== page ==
Illinois coach John Groce making good on his inheritance
BY HERB GOULD firstname.lastname@example.org December 15, 2012 12:30AM
Illinois head coach John Groce shouts out instructions to his team while playing Butler in the first half of an NCAA college basketball game in the Maui Invitational, Wednesday, Nov. 21, 2012, in Lahaina, Hawaii. (AP Photo/Eugene Tanner)
Updated: January 17, 2013 6:43AM
We’ve seen this before at Illinois.
Lon Kruger took Lou Henson’s recruits and won NCAA tournament games his first two seasons, plus a Big Ten title in his second season. With Kruger’s players, Bill Self won two Big Ten titles and reached the Elite Eight and Sweet 16 in his first two years.
Bruce Weber stepped in and Illinois won two straight Big Ten titles, going on to a Sweet 16 and an NCAA title game.
Nobody’s suggesting John Groce will reach those kinds of early heights. And yet there’s no denying that with Illinois ranked 10th in the nation, thanks to an 11-0 record that includes the Maui Invitational title, Groce is off to a great start. Illinois will try to add its 12th win on Sunday against Eastern Kentucky.
Every case is different. But there are some common threads. All four — Kruger, Self, Weber and Groce —are accomplished coaches who know how they want to play and know how to teach and connect. All four benefitted from having motivated veterans.
Illinois’ new coaches also have had players suited to what they like to do. Self inherited Marcus Griffin and Brian Cook, agile big men suited to his high-low game. Weber took the reins with gifted guards Deron Williams, Luther Head and Dee Brown, who were perfect for his motion offense.
Groce inherited a roster led by Brandon Paul that has embraced the attacking pick-and-roll he brought in from Ohio University.
‘‘It’s a very pro-influenced offense,’’ said Sporting News columnist Mike DeCourcy, who also is a Big Ten Network analyst. ‘‘It’s obviously an offense that suits Brandon Paul, who’s a very talented player. He’s not a great shooter, but if he’s playing with confidence, he’s going to shoot it better. And I think you’re seeing that.’’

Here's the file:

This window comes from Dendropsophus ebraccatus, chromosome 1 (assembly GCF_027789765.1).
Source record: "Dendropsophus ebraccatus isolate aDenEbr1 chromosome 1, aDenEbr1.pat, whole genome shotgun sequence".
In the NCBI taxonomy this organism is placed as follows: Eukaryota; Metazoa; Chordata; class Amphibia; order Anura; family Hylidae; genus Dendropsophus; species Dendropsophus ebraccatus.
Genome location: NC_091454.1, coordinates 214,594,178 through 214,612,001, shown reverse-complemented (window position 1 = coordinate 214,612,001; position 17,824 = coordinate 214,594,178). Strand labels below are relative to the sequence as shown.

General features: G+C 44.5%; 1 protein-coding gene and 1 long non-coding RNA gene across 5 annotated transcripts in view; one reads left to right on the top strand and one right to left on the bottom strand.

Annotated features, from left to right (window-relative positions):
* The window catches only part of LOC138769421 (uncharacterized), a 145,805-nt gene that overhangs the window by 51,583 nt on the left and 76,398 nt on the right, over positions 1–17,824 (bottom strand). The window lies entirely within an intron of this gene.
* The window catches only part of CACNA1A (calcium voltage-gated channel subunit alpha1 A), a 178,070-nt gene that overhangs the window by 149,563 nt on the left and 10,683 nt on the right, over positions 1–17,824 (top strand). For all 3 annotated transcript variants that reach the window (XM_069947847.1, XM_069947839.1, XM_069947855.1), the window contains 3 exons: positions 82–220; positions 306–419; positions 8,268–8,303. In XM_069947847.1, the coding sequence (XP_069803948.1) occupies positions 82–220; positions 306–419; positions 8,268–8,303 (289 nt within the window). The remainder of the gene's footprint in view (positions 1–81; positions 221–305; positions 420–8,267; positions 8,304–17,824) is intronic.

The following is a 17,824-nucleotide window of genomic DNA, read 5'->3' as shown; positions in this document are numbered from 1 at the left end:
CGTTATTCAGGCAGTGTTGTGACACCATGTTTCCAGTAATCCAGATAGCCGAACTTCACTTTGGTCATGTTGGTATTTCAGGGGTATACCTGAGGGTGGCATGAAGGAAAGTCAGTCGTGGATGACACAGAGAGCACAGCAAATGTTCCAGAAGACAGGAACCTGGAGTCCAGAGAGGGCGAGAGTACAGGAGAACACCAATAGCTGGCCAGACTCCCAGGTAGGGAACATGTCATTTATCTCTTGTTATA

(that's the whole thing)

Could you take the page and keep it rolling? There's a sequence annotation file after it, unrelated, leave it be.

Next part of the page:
Paul isn’t the only one who’s benefitting. Tracy Abrams is a better scorer in this active offense. So is Tyler Griffey, who’s getting open, spot-up looks. D.J. Richardson, who’s putting the ball on the floor more, is a better all-around threat.
‘‘A motion offense doesn’t want you to put the ball down and beat your man,’’ DeCourcy said. ‘‘With Brandon, [motion] didn’t really add up. Tracy’s not a great shooter, either. So you have to run all your motion for one guy [usually Richardson].’’
Groce’s offense has choices that fit Illinois’ personnel better. Set a pick for Paul in Groce’s offense, and he can keep the ball, toss it to a rolling Nnanna Egwu or find Richardson on the wing or Griffey in the corner.
For Weber, the dilemma was he felt obligated to take higher-rated recruits who weren’t always good fits for his motion offense.
Another big key to Groce’s early success is that he, like his predecessors, has connected with his roster. A new voice often resonates.
‘‘Coach Groce is an amazing coach,’’ Paul said. ‘‘We want to play hard for him.’’
Groce has talked about how lucky he is to have a mature roster that’s dedicated to getting better. He also is a staunch public defender of his players.
‘‘John’s done a really great job of installing,’’ DeCourcy said. ‘‘But I also think the best coaches have the most eager students. These guys were ready for this. Because he came in with a system they were excited to learn, it has made the situation even better.’’
All in all, it’s looking like a good fit in Champaign. Again.